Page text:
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The President's News Conference

October 27, 1931


THE PRESIDENT. On Secretary Hurley's return, at the Cabinet meeting this morning, we discussed the Philippine question at considerable length. We have explored the subject but formulated no conclusive policies in the matter. These discussions will be continued. Independence of the Philippines at sometime has been directly or indirectly promised by every President and by the Congress. In accord with those undertakings, the problem is one of time. In the interest of the Philippine people, the time element involves the necessity that independence must be assured of durability and the Government of the Philippines must be assured of stability. For instance, the economic independence of the Philippines must be attained before political independence can be successful. Independence tomorrow without assured economic stability would result in the collapse of Philippine Government revenues and the collapse of all economic life in the islands. We propose to give further consideration to the whole question during the immediate future.


I have some questions here on the matter of the National Credit Association and its progress. I haven't any public statement to make about it as yet, but for background purposes I can inform you that I had a meeting on Saturday night and Sunday morning with the Chairman and the President of the new association--that is, Mr. [George] Reynolds of Chicago is the Chairman, and Mr. [Mortimer N.] Buckner of New York, who is the President--in order to learn the progress being made. They reported that the country was organizing itself very rapidly into the necessary associations; the subscriptions were being developed, and that they had no doubt as to the completion of the entire project, so far as minimum subscription is concerned, by the end of this week. They are already interesting themselves in the banking situations in various quarters, and they find the whole country is rallying to their quotas and their interest in the association. The organization, as you perhaps know, rests fundamentally on the existing clearinghouse associations where they exist--where they are now established--and upon associations of country banks and others where there are no existing clearinghouse associations. A committee is set up in each of these new associations that will conduct the work of the Credit Association. In States where they have not had clearinghouse associations, such as the State of Iowa, for instance, they are forming the Iowa State Association, covering the entire State and all of the banks in the State. That is the case in a great number of other States that lie outside of the larger banking centers. Those associations have already been started in practically every locality, and their first function of their committees is to secure the subscriptions of the banks, and then they pass on to the problems that they have immediately before them.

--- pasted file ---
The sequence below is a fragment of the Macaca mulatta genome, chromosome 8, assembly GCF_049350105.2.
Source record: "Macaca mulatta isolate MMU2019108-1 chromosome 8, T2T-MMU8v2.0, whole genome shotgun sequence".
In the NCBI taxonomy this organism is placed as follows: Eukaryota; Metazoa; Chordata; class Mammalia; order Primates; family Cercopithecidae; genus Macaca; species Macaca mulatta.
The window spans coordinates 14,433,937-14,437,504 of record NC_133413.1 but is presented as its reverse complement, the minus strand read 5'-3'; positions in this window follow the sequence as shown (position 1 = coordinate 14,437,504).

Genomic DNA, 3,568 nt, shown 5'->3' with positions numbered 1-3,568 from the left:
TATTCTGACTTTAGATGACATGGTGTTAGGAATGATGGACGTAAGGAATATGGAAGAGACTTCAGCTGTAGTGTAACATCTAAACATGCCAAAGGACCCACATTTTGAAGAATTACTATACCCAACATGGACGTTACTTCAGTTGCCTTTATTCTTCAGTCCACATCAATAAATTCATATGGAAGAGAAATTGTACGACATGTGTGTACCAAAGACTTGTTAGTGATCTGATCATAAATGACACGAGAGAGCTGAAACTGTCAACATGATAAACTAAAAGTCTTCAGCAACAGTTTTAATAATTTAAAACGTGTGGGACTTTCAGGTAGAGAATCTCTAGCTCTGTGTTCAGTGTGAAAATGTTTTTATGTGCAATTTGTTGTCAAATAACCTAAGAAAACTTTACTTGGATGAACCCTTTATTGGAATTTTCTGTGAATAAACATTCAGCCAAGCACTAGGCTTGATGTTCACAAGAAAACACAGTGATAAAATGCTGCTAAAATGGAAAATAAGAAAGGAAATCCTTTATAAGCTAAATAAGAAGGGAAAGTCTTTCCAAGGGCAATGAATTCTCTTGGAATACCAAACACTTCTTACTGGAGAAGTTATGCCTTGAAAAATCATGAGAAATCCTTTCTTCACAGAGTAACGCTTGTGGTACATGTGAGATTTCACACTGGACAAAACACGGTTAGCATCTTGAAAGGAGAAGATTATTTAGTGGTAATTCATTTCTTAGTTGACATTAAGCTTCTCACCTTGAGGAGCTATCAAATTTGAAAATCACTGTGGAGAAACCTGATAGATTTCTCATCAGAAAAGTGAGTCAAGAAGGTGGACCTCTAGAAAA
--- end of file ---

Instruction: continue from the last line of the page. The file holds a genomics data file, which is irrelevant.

Very fine progress is being made, and the project is meeting with almost universal support from the banking world. I am confident that it is already performing a considerable function in the restoration of confidence, and that it has made some direct accomplishments more specifically.

And that is all I have this morning.

Note: President Hoover's two hundred and seventeenth news conference was held in the White House at 12 noon on Tuesday, October 27, 1931.

On the same day, the White House issued a text of the President's statement on Philippine independence (see Item 379).

Herbert Hoover, The President's News Conference Online by Gerhard Peters and John T. Woolley, The American Presidency Project https://www.presidency.ucsb.edu/node/208059

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